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24 May 2018

Ich bin ein Berliner - Yates under attack

German Maximilian Schachmann from Berlin scored a fifth victory for Quick-Step Floors at the Giro d’Italia, after Elia Viviani’s four bunch sprints, to equal last year’s tally (four by Fernando Gaviria and one by Bob Jungels). The first Maglia Bianca of the 101st edition of the Corsa Rosa (eighth in the opening time trial in Israel) took advantage of the first winning breakaway en route to Prato Nevoso. The uphill finish proverd brutal for race leader Simon Yates (Mitchelton – Scott) who lost contact with Tom Dumoulin (Team Sunweb), Domenico Pozzovivo (Bahrain – Merida) and Chris Froome (Team Sky), his closest rivals on GC. His lead over the defending champion is now reduced to 28 seconds.

  • First Grand Tour for Maximilian Schachmann and first stage win. He’s the third German rider to win an uphill finish at the Giro d’Italia after Rudi Altig at Rocca di Cambio in 1966 and Udo Bölts at Pila in 1992, out of 35 German stage victories in the whole history of the Corsa Rosa.
  • The first 18 stages of the 101st Giro d’Italia have been won by riders from 10 different nations: Australia, Belgium, Colombia, Ecuador, Germany, Ireland, Italy, The Netherlands, Great Britain and Slovenia.
  • German riders have won 190 stages in all three Grand Tours: 35 at the Giro, 87 at the Tour de France, 68 at La Vuelta.
  • Ruben Plaza was close to becoming the 93rd rider to win a stage in each of the Grand Tours after he won stage 20 to Alcala de Henares (ITT) in the La Vuelta in 2005, stage 16 to Gap in the 2015 Tour de France and stage 20 to Cercedilla in La Vuelta the same year.
  • 28 seconds is the closest gap between the leader and the runner-up in the overall rankings after stage 18 since Denis Menchov led the 2009 Giro d’Italia by 26 seconds over Danilo Di Luca.

1 – Maximilian Schachmann (Quick-Step Floors) – 196km in 4h55’42”, average speed 39.770km/h
2 – Ruben Plaza (Israel Cycling Academy) at 10″
3 – Mattia Cattaneo (Androni Giocattoli – Sidermec) at 16″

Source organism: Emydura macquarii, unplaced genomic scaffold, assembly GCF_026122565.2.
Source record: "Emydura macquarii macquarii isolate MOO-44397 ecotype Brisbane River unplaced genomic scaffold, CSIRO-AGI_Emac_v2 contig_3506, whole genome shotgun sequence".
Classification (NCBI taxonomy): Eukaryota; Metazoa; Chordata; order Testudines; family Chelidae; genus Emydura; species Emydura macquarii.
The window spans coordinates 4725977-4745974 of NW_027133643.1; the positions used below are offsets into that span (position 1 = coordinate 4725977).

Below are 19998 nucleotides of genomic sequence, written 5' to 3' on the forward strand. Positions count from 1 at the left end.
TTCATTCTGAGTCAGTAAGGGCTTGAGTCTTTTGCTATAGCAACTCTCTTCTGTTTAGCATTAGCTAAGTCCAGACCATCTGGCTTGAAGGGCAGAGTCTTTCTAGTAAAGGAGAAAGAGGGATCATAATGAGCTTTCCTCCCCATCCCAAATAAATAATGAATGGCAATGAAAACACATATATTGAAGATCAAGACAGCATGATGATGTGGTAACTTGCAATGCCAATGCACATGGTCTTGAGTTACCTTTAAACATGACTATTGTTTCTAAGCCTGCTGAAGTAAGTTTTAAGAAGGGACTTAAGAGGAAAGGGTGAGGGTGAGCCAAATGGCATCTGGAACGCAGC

4 – Christoph Pfingsten (Bora – Hansgrohe) at 1’10”
5 – Marco Marcato (UAE Team Emirates) at 1’26”

1 – Simon Yates (Mitchelton – Scott)
2 – Tom Dumoulin (Team Sunweb) at 28″
3 – Domenico Pozzovivo (Bahrain – Merida) at 2’43”
4 – Chris Froome (Team Sky) at 3’22”
5 – Thibaut Pinot (Groupama – FDJ) at 4’24”
6 – Miguel Angel Lopez (Astana Pro Team) at 4’54”



  • Maglia Rosa (pink), general classification leader, sponsored by Enel – Simon Yates (Mitchelton – Scott)
  • Maglia Ciclamino (cyclamen), sprinter classification leader, sponsored by Segafredo – Elia Viviani (Quick-Step Floors)
  • Maglia Azzurra (blue), King of the Mountains classification leader, sponsored by Banca Mediolanum – Simon Yates (Mitchelton – Scott), jersey worn by Giulio Ciccone (Bardiani CSF)
  • Maglia Bianca (white), young rider general classification leader, sponsored by Eurospin – Miguel Angel Lopez (Astana Pro Team)

The stage winner, Maximilian Schachmann, said: “We knew it was probably going to be a good day for a breakaway, although so far none had worked. The first nine attackers went pretty early. I have to say a big thank you to Michael Morkov who took me on his wheel to jump as the last two riders to reach the front group. I knew I had quite good legs, so I tried to bring home the victory in a safe way. I tried to keep energy for the last few meters before the finish line. I knew the last 2km would be fine for me. I didn’t panic when [Ruben] Plaza came across. He’s an experienced rider but I believed he’d be dropped again. With this victory, I’m already pretty close to the top of world cycling. It’s the most enjoyable part of my career but I know it’ll be harder in the future.”

The Maglia Rosa, Simon Yates, said: “Today it was an explosive big effort, which is not my forte. After Tom Dumoulin’s first acceleration, I looked at him to see how he was. When he went the second time, I couldn’t close the gap. I was tired. But I’m ok with it. I have no regret to have spent a lot of energy earlier in the Giro because this is what I needed to do. If I didn’t race so aggressively before, I would be behind Dumoulin. I collected almost 50 seconds in time bonuses – that’s more than my overall lead now. I only felt bad for one kilometre today. I’m still in the lead and the coming two mountain stages suit me much more than today’s.”

Tomorrow’s stage